Turning up the heat in Miami

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16_miami_01Organizers and exhibitors saw the 2011 edition of the bellwether show as a sizable step forward

If builders and dealers were looking for a boost heading into the important spring selling season, they generally got it from the Miami International Boat Show.

Not only was attendance up 14 percent, but many agree that show-goers seemed ready to pull the trigger on purchases, there were more international visitors than at past shows and a number of builders say they came away with strong dealer leads.

“There was attitude improvement all around. Sales results improved all the way around. It was just a really positive, really upbeat show,” show manager Cathy Rick-Joule says. “Everybody was busy, and the floor was busy, and it was great. It was a little euphoric after what we’ve been going through the last couple of years.”

Though attendance was down 8 percent at Strictly Sail Miami, show manager Kevin Murphy says he also heard positive reviews from exhibitors and attendees. They were happy that the show returned to its home at Miamarina at Bayside. It was with the in-water powerboat portion of the show last year.

16_miami_02“There were many boats sold and there were a lot of exhibitors that stated that it was the best show they’ve had in many years,” Murphy says. “There were very good, high-quality buyers and they were buying. Exhibitors just boasted every day about how good the traffic was and how the mood was. The buzz was just phenomenal.”

More than 104,000 people attended the five-day Miami show, and about 18,000 attended Strictly Sail Miami. Held Feb. 17-21, both shows are produced by the National Marine Manufacturers Association.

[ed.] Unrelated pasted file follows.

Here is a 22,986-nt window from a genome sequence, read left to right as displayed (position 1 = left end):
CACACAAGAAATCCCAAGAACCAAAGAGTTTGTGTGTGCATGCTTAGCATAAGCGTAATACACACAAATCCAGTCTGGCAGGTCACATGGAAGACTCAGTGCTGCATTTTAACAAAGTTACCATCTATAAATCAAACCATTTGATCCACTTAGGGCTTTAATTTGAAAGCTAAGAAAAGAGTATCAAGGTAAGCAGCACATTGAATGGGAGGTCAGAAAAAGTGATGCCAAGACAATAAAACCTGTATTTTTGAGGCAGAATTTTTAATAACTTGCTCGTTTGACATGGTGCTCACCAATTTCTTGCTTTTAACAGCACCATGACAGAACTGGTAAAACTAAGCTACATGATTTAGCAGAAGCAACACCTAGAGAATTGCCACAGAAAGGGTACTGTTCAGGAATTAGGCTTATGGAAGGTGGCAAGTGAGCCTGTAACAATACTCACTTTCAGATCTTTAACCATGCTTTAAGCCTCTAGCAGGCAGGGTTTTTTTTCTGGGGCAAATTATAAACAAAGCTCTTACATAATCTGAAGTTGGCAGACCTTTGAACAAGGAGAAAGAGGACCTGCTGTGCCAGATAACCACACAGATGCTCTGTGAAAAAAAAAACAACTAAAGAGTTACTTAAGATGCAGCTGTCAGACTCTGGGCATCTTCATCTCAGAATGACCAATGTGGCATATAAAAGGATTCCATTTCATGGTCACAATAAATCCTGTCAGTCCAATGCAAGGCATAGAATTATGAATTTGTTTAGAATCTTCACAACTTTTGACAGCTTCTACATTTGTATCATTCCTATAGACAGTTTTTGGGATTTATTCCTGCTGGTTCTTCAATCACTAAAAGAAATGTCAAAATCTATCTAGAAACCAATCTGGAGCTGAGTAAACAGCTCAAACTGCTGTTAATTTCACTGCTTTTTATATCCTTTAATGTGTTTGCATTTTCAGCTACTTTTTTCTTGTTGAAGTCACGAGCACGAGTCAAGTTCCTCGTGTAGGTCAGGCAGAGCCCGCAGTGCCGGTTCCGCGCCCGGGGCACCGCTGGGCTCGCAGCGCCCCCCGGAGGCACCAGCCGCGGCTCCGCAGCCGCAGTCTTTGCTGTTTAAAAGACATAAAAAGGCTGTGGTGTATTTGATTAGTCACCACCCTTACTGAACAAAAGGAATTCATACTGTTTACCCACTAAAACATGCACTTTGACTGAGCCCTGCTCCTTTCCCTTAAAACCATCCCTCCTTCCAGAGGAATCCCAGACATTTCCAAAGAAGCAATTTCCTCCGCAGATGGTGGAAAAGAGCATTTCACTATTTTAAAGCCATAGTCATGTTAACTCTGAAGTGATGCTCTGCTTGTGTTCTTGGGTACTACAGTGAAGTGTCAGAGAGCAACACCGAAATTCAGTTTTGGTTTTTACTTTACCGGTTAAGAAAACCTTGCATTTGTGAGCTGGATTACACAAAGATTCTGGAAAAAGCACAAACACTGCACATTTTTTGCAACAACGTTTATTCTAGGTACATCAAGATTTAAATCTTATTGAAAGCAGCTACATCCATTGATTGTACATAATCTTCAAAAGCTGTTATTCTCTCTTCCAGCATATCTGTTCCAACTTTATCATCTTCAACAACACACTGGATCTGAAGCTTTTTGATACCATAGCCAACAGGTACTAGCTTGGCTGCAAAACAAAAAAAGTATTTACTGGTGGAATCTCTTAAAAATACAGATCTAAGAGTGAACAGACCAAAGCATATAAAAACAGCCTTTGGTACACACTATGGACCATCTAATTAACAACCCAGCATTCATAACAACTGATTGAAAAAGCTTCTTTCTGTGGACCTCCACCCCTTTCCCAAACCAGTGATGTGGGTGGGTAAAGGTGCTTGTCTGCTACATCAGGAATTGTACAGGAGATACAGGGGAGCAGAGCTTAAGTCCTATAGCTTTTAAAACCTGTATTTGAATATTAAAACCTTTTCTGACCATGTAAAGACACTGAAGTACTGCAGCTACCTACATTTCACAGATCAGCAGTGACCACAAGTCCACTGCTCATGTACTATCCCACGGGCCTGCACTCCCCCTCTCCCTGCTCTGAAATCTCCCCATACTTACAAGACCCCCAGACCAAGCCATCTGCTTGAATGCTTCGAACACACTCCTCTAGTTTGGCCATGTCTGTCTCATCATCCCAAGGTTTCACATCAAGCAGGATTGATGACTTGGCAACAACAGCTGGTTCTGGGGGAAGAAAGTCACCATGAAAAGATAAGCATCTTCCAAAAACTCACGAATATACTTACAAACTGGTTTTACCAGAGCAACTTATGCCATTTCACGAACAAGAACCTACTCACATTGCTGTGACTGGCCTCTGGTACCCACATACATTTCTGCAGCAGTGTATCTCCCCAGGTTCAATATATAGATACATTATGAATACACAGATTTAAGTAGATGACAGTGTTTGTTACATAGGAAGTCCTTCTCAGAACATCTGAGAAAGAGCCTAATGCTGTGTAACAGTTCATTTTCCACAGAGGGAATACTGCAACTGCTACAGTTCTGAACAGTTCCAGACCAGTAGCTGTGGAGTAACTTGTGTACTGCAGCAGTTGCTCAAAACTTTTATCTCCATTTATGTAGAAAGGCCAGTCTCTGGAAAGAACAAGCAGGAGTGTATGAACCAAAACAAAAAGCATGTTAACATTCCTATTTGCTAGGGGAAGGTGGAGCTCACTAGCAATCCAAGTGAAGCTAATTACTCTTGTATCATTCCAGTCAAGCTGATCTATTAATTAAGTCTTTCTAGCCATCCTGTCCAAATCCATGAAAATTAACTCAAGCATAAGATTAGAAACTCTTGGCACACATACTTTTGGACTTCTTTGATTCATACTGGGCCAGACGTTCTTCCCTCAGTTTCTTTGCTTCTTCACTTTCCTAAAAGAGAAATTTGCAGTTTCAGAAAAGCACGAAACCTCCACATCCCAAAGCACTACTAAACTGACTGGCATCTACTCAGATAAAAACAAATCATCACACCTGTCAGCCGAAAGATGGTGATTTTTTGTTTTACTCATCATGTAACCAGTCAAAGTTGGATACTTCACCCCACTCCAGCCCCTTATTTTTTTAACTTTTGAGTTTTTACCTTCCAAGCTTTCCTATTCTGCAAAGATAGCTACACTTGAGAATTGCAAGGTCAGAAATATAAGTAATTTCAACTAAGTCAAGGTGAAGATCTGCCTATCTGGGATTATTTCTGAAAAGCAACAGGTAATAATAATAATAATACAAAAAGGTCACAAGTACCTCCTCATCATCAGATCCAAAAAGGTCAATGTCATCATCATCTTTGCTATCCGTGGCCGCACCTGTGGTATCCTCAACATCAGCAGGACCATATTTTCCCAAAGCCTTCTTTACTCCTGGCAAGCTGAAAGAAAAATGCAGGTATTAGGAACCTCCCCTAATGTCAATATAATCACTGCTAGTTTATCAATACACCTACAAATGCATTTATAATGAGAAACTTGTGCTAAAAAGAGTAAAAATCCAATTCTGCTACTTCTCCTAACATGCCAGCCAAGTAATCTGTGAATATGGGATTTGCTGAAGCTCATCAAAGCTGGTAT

Bigger boats seemed to be more in demand than smaller models, according to organizers and some exhibitors. “I talked to a lot of builders that are building 45-feet-plus that sold everything they had in their booth, plus more, so the big boats seemed to be moving really well,” Rick-Joule says.

Murphy had the same observations on the sailboat side. “A lot of companies sold boats … but what we saw the most was the catamarans, the big cats that were being sold,” he says.

20_miami_03Rec Boat Holdings announced “better than projected” retail success for its Four Winns and Wellcraft brands at the show, saying the majority of boats retailed this year were in the larger segment – 26 feet and bigger. Both brands collected solid leads from the show and secured additional sales beyond the close of the show, the company says.

“We are by no means declaring the war is over with these results,” says Roch Lambert, group president of Rec Boat Holdings. “It is, however, the direction we want it to go and it is our job as a manufacturer to provide dealers the right product and programs to move retail.”

Exhibitor results

Exhibitors at both shows generally were enthusiastic about sales and leads.

  • Sailboat builder Hunter Marine recorded the sale of six keelboats, about half of those to overseas visitors, and attendance was up about 30 percent at its booth, compared with last year’s show, according to company president John Peterson.
  • Fred Renken, CEO and president of the Azure, Mariah and Sea Fox boat companies, reported 30 retail sales and eight wholesale sales at the show, as well as 10 new dealer prospects.
  • Les Stewart Jr., director of marketing at Contender Boats, says his company had seven closings in the first couple of days and a lot of sea trials that resulted in closings after the show.
  • Show newcomer Manitou Pontoons, one of the only pontoon builders at the show, closed one deal and expects to see a total of four to six sales from the show. That’s in addition to three quality dealer leads, national sales manager Russ Hafner says.

 

“We’ve seen a large improvement this year, compared to last year and the year before,” Stewart says. “A lot more people seemed to be interested in actually purchasing, rather than just looking at everything. Our best guess was that either all the used inventory has been eaten up or people finally sold their boats and are looking to buy a new one.”